Facebook restores previously suspended Russia-linked pages

Facebook on Monday restored four Russia-linked pages geared towards millennials that it suspended earlier this month. 

The pages, run by Maffick Media, now include disclaimers disclosing their affiliations with the Russian government. 

{mosads}”We reached out to Maffick Media to request that they disclose the affiliation of their Pages with its parent companies,” a Facebook spokesperson said in a statement to The Hill. “The required information has now been added to the About section of these Pages to indicate their affiliation with RT and Ruptly so people can learn who’s behind the Pages they’re interacting with on Facebook.”

Maffick Media’s majority stakeholder is Ruptly, a subsidiary of the Kremlin-funded RT, a fact that was not previously highlighted in the pages’ descriptions.   

Facebook’s decision to take down the pages on Feb. 15 came after a CNN investigation that probed Maffick Media’s ties to the Russian government. CNN found that 51 percent of the company is owned by Ruptly, while the other 49 percent is owned by a former RT presenter and Maffick’s CEO.

The videos disseminated on the pages at the time had garnered more than 30 million views. Many of the videos produced by Maffick criticize U.S. foreign policy and the media from an American left-wing perspective.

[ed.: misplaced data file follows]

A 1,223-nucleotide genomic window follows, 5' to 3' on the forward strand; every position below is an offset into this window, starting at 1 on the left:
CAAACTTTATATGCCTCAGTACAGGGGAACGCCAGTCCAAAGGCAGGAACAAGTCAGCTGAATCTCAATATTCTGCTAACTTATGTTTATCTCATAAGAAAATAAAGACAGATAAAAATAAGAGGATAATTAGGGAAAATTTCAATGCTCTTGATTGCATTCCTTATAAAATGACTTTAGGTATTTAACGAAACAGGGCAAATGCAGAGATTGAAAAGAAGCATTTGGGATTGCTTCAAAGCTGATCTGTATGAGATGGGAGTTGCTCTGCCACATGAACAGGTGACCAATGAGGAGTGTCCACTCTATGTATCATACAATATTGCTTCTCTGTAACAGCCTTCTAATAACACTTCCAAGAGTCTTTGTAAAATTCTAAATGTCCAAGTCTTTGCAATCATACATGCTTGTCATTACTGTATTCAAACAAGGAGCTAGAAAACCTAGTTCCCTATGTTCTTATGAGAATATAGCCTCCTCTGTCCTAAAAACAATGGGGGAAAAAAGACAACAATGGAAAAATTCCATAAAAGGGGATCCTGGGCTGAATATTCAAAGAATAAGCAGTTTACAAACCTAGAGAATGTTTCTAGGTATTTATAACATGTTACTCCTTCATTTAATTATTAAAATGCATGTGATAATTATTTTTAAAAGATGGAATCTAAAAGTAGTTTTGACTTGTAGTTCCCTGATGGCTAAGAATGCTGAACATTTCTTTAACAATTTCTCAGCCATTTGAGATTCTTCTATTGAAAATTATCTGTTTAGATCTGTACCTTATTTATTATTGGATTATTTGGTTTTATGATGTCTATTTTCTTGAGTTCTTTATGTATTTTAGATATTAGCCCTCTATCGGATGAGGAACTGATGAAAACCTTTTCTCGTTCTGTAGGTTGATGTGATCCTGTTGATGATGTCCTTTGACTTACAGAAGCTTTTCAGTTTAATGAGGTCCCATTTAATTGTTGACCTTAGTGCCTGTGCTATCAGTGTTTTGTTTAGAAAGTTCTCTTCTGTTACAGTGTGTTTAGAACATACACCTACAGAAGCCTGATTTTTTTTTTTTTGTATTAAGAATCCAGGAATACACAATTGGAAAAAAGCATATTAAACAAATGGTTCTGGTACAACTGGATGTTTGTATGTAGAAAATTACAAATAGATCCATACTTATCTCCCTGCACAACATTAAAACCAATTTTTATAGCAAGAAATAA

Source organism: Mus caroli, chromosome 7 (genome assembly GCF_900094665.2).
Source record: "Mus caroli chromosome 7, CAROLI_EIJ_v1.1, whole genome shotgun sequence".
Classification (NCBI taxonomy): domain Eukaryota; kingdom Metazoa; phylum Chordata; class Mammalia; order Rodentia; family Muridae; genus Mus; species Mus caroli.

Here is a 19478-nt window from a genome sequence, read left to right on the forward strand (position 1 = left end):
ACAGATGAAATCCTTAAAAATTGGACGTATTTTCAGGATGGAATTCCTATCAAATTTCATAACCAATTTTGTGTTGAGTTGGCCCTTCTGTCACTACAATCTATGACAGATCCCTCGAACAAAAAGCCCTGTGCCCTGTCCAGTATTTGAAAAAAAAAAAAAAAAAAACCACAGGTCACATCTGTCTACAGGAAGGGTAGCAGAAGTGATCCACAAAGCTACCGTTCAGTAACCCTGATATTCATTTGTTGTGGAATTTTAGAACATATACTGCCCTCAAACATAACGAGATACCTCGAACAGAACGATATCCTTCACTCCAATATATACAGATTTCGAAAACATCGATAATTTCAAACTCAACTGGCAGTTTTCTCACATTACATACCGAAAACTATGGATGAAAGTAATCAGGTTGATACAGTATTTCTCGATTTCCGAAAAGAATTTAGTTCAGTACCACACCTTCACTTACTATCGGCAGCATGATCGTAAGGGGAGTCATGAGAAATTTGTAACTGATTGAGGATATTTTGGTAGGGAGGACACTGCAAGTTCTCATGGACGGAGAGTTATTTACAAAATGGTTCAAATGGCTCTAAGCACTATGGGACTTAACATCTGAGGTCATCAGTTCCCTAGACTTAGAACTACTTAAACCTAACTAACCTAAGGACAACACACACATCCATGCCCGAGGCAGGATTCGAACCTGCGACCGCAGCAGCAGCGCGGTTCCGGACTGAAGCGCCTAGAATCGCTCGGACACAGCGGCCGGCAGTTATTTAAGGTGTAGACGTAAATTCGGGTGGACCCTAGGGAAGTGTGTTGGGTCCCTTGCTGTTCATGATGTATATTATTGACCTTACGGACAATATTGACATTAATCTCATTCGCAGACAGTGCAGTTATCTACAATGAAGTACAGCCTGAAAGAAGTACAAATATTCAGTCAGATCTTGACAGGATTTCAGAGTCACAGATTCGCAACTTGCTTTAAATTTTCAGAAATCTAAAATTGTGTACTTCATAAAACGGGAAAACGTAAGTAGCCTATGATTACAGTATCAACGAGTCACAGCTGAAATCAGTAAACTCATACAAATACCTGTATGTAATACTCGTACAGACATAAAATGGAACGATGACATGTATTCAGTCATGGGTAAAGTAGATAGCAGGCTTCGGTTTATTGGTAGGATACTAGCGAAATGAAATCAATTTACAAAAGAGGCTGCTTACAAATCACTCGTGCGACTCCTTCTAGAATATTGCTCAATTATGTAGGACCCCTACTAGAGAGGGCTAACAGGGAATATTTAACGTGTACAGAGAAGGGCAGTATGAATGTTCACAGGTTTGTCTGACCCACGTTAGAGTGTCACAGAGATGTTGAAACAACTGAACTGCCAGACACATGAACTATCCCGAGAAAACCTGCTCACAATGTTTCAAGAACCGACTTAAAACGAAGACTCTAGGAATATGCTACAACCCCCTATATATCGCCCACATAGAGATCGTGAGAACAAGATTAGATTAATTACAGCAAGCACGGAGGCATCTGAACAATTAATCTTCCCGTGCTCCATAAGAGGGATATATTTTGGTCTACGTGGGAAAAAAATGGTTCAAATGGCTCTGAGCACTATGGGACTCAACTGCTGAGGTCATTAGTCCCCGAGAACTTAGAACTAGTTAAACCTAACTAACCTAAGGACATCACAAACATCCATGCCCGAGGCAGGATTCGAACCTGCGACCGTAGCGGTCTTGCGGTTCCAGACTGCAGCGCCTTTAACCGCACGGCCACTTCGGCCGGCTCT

Each of the Maffick Media-run Facebook pages — Soapbox, Waste-Ed, Backthen and In The Now — includes a disclaimer about Maffick’s ties to RT. 

“‘Soapbox’ is a political opinion brand of Maffick, which is owned and operated by Anissa Naouai and Ruptly GmbH, a subsidiary of RT,” the Soapbox “about” section read as of Monday afternoon. 

The description of the Soapbox page reads, “We have opinions. We have empathy. We see the ridiculous and we strike back with satire. We question. We doubt. We check the facts. And then we climb up onto our soapbox and we make our voices heard. Loud and clear.” 

Maffick Media is registered in Germany, but they have hired contractors in Los Angeles. 

The back-and-forth over the pages comes as Facebook seeks to stave off misinformation campaigns on the platform from foreign actors seeking to interfere in elections. 

A Kremlin-linked troll farm during the 2016 presidential election ran a network of pages designed to sow discord on U.S. soil, injecting disinformation and chaos into discourse online. 

“As we’ve said, we continue to work on increasing Page transparency so people can get more information about the Pages they follow,” a Facebook spokesperson said. “This initiative is new and we will have more to share soon.”

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